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Smith makes a mess of local government reforms

Written By: - Date published: 12:07 pm, March 21st, 2012 - 18 comments
Categories: local government - Tags: ,

Part of Nick Smith’s problem is that he doesn’t understand how to build public support for change before trying to implement it. Instead, he pulls out some dodgy numbers and tries to trick the public. This backfired in the debacle over ACC levy changes when he provoked one of the first big protests against the National government. Now, it’s happening with local government.

Smith claims that local government rates are rising out of control and that councils are taking on too much debt. He wants to limit rates increases to inflation plus population growth – which would just mean more debt, but he doesn’t say that. He knows that people get antsy about rates rises, so he assumes he is on to a winner. But people also value the independence of their councils and the services they provide. They do not want central government telling them what they can and cannot do.

At the heart of Smith’s argument are three dodgy numbers.

First, that rates are rising at 7% a year. But the councils have pointed out that Smith is using the wrong figures. Actual rate rises have averaged half what he claims and are not hugely out of step with inflation plus population growth. Setting that as a limit for rates increases, however, would just prevent councils from making important investments.

Second, that council employee costs are out of control (funny how the Nats’ solution is always to cut someone else’s pay or job). In fact, the Labour Cost Index shows that local government labour costs have risen by 25.5% since 2003 while central government costs have risen by 28.5% and private sector costs rose 23.8% – all in the same ballpark.

Third, that council debt has quadrupled. In fact, Stats NZ figures show that councils have run a cumulative surplus of $35m since 2002 including a $69m surplus in the last quarter. Between 2007 and 2011, they ran recession-related (and World Cup-related) deficits totaling only a billion. That compares to the $50 billion National has borrowed.

There hasn’t been much focus on Smith’s local government reforms yet but, if he remains minister, they are going to get shot to pieces and with his political capital gone, its hard to see how the reform process will progress.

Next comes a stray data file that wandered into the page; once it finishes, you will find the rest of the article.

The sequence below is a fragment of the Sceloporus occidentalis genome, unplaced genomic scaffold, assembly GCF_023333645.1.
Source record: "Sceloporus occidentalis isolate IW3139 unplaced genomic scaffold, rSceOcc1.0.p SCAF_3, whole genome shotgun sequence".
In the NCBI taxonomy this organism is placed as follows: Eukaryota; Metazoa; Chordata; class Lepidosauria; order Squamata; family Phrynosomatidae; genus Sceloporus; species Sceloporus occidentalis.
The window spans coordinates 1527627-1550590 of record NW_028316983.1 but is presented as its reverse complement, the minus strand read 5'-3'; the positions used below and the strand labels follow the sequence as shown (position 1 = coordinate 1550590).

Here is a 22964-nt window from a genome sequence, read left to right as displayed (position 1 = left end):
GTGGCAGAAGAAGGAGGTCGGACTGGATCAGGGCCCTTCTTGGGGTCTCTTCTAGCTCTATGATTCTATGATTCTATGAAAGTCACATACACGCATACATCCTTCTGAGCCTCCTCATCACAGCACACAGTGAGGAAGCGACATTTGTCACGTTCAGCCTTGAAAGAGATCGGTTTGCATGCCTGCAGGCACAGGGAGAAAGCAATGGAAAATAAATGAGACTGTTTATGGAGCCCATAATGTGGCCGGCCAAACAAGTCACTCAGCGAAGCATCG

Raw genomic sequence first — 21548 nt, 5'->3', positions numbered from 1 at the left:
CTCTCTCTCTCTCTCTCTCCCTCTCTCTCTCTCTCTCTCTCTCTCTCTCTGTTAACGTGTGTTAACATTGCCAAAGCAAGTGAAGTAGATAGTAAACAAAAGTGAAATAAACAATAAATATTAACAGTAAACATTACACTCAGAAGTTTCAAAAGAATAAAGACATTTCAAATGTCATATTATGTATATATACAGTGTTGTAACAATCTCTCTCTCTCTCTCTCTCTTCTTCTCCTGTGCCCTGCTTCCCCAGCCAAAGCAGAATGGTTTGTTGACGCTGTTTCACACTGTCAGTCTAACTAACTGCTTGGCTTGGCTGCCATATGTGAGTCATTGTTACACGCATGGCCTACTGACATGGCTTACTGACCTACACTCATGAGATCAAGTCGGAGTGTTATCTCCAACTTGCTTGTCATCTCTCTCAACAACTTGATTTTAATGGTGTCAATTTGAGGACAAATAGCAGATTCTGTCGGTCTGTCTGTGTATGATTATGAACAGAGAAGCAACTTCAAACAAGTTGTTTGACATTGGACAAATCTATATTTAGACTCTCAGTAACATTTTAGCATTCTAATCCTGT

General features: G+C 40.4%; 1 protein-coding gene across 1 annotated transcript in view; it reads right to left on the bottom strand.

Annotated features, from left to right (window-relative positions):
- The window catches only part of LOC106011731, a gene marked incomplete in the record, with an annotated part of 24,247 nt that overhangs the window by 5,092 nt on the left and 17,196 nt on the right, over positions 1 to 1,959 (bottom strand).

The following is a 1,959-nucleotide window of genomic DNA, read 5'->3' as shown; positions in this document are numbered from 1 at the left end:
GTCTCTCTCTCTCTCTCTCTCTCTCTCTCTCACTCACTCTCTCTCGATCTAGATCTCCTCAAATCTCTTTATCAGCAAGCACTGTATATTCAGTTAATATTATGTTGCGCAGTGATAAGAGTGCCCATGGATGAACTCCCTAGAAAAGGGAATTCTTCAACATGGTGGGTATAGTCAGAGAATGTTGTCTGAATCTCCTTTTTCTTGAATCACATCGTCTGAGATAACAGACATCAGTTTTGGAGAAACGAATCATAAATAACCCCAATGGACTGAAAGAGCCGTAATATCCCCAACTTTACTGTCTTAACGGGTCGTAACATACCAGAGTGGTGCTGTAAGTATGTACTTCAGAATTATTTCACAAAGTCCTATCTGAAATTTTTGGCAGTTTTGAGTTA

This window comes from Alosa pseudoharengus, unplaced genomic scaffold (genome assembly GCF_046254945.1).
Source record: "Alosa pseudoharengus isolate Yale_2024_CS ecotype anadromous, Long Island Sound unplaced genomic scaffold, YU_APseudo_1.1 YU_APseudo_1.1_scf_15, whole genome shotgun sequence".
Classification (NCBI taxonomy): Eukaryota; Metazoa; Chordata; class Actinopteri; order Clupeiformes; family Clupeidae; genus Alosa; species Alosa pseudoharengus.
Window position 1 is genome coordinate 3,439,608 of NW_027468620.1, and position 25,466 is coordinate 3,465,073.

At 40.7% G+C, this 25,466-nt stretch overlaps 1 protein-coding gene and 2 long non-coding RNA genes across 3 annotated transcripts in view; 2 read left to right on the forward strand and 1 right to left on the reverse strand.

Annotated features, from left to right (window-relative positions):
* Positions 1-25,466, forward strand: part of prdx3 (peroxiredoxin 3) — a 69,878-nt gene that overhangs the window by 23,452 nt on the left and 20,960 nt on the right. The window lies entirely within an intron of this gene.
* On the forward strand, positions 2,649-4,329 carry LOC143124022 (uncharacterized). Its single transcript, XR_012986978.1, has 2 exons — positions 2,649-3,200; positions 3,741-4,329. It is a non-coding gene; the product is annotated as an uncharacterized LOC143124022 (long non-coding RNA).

18 comments on “Smith makes a mess of local government reforms ”

  1. Red Rosa 1

    Well said.

    Interesting to note that The People’s Republic of Christchurch was one of the least indebted councils, per head, while some smaller rural North Island councils were the most in hock.

    Must be the influence of Federated Farmers….;)

    • ghostwhowalksnz 1.1

      Kaipara District includes some coastal growth areas.
      Mangawhai Heads has just had an expensive new sewerage scheme. Other places have to have upgraded water supply .

    • I agree, especially in the post earthquake situation that Christchurch finds itself with huge infrastructure repairs likely to last years. With damaged roads, sewerage, water and power lines – there are days when I thank God that Orion who manage the power lines are owned by the City – it will be some time, and not a small number of dollars later that all this gets repaired.

  2. tc 2

    ‘Instead, he pulls out some dodgy numbers and tries to trick the public. ‘

    That’s the MO of the NACT gov’t….supershity, asset sales, education reform, extra doctors and nurses, fiscally neutral tax cuts etc the list is very long.

  3. Lanthanide 3

    If central government is really terribly concerned about rates rises, the easiest thing they can do is stop charging GST on them.

    At the moment if the council wants to raise $1 to pay someone’s salary, they have to get $1.15 from the public.

  4. Draco T Bastard 4

    Well, technically, he hasn’t made a mess of them yet but he will as soon as he gets a chance to implement them.

  5. ianmac 5

    He has resigned all his porfolios.

    • ianmac 5.1

      Feel a bit sad for him now. Probably he’s very sincere about his role in Parliament.
      But the cut-throat nature of various attacks by Nats and Acts, on for example Winston 3 years ago, hardens the view that those who live by the sword………

  6. Red Rosa 6

    Although it has always been political dynamite, there is a compelling case for drastic overhaul of local government in NZ. Even after the reforms of the 1980s, there are still 70+ territorial local authorities (TLA’s) for 4m people. And one (the Auckland SuperCity) now has about 1m by itself.

    This will cause a huge power shift within NZ governance. When Akld City fully gears up, it will totally dominate NZ local government without even trying.

    It is not difficult to draw up a map with ten or a dozen TLA’s to cover the whole country as unitary authorities, merging roughly along current regional council boundaries.

    Or even fewer, for instance 9 – North Island 5. Northland, Auckland City, Waikato/BOP, Taranaki/Whanganui/Manawatu/East Coast and Wellington.
    South Island 4. – Tasman/Marlborough, Canterbury, Otago/Southland, and West Coast.

    Currently the SI West Coast has 4 TLA’s – 3 district and one regional council – for about 40k people, and the merged entity would still be small.

    The staff overheads for the tiny councils are crippling. Some are less than 10k people, yet need senior staff at salaries not much less than their city counterparts with 10* the population.

    Certainly needs a closer look. But Nick Smith hardly the man to do it!

    • ghostwhowalksnz 6.1

      There would be vitually no savings from the mergers you suggest. Regional and district councils do different things. The same people would be required and even more managers for a merged situation. Its local government for a reason.

      Auckland Council would have a call centre with 200 staff, Buller would only need 5 . Its purely a numbers game. More roads , more people more staff.